January 28, 2011 · 8:11 am
Growing old is a little like childbirth; everybody talks about it but no one prepares you for what it really means.
There is no book. There is no one who can tell you what it will be like to watch the stars in your universe go out, one by one. There is no one who can tell you what it’s like to survive mother, father, brother, sister.
You think about your own health and worry that this ache or that pain won’t get so bad you can’t handle it.You muse on death — yours mostly. What will it be like? Will I be gracious? Scared? Bitchy? But you don’t think about who will die and how you will live through it.
Chronology says it will be your grandparents first then your parents. Intellectually, that can dull the prospect of their loss but still, it does not prepare you for their actual deaths. Pain, sorrow and regret travel with you through the days of their illness, death and “final disposition.” But, as the saying goes, they were old; it was expected.
What happens when chronology fails you? When the unthinkable happens? When one brother dies, slowly and another one, suddenly?
A loss too big to contemplate and then it is a reality — debilitating — knocking me off my slats. Both had brain tumors. Mike died in two months; Bob died in 2 weeks. I died a little with each one and losing them causes me pain every day.
How do you manage it when a loved one’s light flickers then goes out? Drinking doesn’t help. Overeating is not something that appeals to me and frankly, shopping has never been a way for me to deflect reality. Reading helps and so do movies but the reality of losing both of my brothers, facing the loss of my sister and possibly surviving my husband, daughter, grandchildren sits dead center on my chest every minute of every hour of every day. I want to shake it but don’t know how.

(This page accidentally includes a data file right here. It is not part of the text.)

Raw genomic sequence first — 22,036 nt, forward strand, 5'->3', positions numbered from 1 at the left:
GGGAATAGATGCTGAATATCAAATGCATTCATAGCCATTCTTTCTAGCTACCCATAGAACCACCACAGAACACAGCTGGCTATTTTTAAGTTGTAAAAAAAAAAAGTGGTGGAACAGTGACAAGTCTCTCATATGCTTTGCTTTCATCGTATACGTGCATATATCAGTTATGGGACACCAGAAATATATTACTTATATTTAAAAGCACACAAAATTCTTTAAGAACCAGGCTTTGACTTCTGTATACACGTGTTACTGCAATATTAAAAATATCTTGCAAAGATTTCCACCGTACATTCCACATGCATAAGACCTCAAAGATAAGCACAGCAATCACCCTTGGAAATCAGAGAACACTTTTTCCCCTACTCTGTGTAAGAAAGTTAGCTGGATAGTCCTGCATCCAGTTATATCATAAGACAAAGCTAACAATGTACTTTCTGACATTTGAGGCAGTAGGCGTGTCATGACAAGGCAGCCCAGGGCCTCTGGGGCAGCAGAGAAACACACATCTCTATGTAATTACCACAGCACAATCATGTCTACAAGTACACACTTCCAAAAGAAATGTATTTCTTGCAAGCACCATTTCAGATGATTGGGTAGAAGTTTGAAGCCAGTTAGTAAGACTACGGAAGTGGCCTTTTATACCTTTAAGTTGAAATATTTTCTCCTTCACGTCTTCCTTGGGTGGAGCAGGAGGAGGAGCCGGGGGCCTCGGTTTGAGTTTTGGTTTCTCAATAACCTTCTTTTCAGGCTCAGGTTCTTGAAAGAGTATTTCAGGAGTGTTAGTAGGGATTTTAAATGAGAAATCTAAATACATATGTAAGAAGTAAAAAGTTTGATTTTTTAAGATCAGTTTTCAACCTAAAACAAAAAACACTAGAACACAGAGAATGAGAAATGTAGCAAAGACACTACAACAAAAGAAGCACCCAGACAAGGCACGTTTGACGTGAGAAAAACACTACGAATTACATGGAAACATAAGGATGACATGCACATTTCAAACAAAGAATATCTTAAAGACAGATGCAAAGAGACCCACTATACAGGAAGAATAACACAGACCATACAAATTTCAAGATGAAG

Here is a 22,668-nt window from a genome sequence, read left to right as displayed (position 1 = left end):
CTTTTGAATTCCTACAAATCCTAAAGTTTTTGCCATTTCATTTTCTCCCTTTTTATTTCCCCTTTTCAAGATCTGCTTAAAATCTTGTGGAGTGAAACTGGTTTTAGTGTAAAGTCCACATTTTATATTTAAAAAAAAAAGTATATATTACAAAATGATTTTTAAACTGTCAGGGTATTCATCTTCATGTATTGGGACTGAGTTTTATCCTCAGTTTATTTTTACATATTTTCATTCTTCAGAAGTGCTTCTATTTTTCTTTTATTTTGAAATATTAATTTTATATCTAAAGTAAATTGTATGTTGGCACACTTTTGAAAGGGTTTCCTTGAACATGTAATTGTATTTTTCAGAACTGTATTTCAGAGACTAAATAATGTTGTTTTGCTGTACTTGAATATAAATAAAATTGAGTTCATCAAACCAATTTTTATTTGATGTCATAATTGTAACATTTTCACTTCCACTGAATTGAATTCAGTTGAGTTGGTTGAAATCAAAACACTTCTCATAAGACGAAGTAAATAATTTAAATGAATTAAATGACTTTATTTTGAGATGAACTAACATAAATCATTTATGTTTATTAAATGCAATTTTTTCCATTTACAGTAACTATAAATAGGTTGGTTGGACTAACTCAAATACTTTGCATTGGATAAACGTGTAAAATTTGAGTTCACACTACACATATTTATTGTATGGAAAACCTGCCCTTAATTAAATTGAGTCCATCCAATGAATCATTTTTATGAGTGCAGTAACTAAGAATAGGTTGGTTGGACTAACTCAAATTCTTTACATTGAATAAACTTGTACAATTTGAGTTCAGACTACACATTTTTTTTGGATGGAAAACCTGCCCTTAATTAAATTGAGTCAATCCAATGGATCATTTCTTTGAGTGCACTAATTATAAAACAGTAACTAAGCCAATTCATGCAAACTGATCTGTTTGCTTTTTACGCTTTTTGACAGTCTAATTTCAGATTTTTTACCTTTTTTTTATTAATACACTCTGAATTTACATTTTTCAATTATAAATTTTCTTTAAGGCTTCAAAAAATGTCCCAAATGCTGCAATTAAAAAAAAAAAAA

That’s the book that still needs writing. Death and Dying for Dummies – any takers?
- Happier days, before they left for darkling plains
January 19, 2011 · 8:37 am
Writing has been in my blood for decades. Words dance in my head from the moment I wake up to the moment my head drops onto the pillow. Successful as a writer for magazines, professional groups and web sites, I still long for success as a writer of the Great American Novel — a wonderful goal that, at my current rate, I will never reach.
Why? Because I persist in making all the mistakes that novice writers make starting with a common one — buying books — not reading or writing them. I consider this…
I am surrounded by books — on my desk, in the bookcase, on my nightstand, even in my car! Pick a day or an hour and you will find me with two or three books “in progress.” But somehow, with all that information filling every space in my rooms and in my head, this reader and writer has managed to ignore some of the best advice in the world. I buy books on writing…but I don’t read them.
Ursula K. Le Guin’s book Steering The Craft languishes on my shelf beside Artful Sentences, Writing Dialogue and Modus Operandi. I could start a lending library with all the books I own. But instead of reading them, I dust them , look fondly at the titles and think about cracking one open until life intercedes and the books go back to gathering dust and fading in the sunlight.
Well, they did until last week when I idly picked up James Cross Giblin‘s Guide to Writing Children’s Books. Giblin has authored twenty-five books of his own and in his years at Clarion Books helped grow its titles to 400 books in print. The man knows the children’s book market and he shares ideas, resources and just plain common sense advice in his guide.
I wrote my whole YA novel with that book sitting about six feet from my elbow. Three hundred pages, three rewrites and my novel is still in the “shopping” stage. Now, only two words dance in my head…if only.
So while I wrestle with the fact that I had insight and wisdom sitting on my shelf and chose to ignore it, here’s hoping that other, aspiring authors can learn from my mistake. Don’t just buy books – read them! Even the bad ones have something to offer.
There are many more writer’s mistakes to explore. In the coming weeks, a few more mistakes that can derail your writing and a few more ways to avoid them.
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Tagged as books on writing, creative writing, Freelance Writing, James Cross Giblin, manuscript, novel, tween mystery, tween novel, Ursula K. Le Guin, write a novel, writing resources, writing resources writing tips freelance writing advice